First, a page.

"Before the genocide, life in the neighborhood was good. Our relationship with the Tutsis was good, too, because we shared everything. We offered cows to one another and even intermarried. Then things changed, and people started persecuting the other ethnic group. But, it was due to the government teaching them to hate. I wasn’t involved in the ethnic hatred, because I was a Christian and I used to mingle with both sides. Plus, I considered all human beings as God’s creations and loved them the same way.
The persecution against the Tutsi became more intense than ever. I asked several of them to come stay with me at my home. These people had been beaten and had injuries, and we would take care of their wounds until they got well. These are the people I sheltered in my house. No one ever came to hurt them anymore. But, because my house was too small, we decided to build them a house.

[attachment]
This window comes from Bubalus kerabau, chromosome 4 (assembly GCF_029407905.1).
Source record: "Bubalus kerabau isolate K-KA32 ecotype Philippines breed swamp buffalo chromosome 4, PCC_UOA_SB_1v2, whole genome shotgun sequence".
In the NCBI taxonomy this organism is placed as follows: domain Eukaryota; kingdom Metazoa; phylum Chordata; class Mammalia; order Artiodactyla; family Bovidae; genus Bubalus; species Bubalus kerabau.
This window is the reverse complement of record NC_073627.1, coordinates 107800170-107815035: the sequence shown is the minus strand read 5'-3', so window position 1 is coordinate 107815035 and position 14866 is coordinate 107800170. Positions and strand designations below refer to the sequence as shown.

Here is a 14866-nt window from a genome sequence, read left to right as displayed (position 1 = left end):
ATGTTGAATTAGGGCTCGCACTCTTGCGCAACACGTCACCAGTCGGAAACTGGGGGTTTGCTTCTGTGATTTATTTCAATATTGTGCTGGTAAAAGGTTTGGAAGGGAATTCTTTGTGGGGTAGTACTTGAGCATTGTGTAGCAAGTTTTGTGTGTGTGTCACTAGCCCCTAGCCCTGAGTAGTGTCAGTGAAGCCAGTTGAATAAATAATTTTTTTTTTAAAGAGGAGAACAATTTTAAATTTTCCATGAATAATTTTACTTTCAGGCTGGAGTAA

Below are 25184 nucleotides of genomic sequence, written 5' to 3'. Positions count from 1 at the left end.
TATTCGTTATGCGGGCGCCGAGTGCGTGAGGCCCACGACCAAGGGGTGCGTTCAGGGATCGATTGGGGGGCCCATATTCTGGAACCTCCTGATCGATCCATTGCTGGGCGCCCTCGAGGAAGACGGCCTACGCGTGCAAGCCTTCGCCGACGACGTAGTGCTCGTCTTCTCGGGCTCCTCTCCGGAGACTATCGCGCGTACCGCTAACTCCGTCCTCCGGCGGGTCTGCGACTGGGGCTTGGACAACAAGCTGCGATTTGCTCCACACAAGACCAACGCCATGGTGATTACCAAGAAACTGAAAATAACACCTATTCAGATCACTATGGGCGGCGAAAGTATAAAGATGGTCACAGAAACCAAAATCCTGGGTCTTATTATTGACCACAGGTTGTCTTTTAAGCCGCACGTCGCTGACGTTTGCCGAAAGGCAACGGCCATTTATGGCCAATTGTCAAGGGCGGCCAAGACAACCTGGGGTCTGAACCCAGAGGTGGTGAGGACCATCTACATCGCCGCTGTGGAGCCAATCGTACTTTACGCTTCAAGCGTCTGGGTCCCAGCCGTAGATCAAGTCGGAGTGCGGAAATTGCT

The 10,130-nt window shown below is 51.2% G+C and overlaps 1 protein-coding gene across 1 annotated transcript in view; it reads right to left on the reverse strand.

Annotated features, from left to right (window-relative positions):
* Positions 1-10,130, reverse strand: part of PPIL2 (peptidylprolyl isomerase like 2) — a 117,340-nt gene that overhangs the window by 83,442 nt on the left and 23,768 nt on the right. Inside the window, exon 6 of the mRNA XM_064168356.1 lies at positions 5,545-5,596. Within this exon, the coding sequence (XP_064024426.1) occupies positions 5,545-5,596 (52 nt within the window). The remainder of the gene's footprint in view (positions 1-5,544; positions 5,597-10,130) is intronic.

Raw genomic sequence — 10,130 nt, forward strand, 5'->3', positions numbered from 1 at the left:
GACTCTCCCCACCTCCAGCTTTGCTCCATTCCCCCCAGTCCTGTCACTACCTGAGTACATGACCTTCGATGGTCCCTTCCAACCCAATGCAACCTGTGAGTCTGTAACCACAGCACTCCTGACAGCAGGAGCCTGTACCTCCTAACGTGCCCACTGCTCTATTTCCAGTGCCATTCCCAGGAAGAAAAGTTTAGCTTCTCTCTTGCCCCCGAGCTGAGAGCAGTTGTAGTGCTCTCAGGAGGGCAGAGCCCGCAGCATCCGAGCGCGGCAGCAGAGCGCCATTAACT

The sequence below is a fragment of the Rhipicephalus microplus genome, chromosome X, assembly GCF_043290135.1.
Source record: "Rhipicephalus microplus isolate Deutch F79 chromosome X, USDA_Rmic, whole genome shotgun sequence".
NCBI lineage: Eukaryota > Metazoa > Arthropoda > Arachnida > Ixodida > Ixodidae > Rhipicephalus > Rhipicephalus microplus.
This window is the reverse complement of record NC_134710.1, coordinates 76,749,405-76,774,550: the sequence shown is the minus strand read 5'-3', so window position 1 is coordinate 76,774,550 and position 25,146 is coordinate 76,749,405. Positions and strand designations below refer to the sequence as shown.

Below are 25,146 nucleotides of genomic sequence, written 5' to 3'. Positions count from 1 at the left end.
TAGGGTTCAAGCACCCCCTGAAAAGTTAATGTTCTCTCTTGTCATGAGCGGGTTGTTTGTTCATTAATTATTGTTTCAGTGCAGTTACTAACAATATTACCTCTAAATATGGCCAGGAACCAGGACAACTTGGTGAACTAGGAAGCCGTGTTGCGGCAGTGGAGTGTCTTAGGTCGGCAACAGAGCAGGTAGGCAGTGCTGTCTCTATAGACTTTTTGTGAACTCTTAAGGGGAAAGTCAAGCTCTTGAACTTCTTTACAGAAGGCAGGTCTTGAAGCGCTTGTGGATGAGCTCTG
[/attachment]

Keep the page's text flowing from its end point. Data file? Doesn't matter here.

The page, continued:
Many times the local authorities forced me to appear before the bourgmaster, and every time it happened, my family would lose all hope of seeing me again. But at the end of the day, I would return. My neighbors rushed to advise me to evict the refugees from my home as soon as possible, but I told them, “I know that the only relationship between them and me is that we pray in the same congregation, but I cannot chase God’s people from my house.”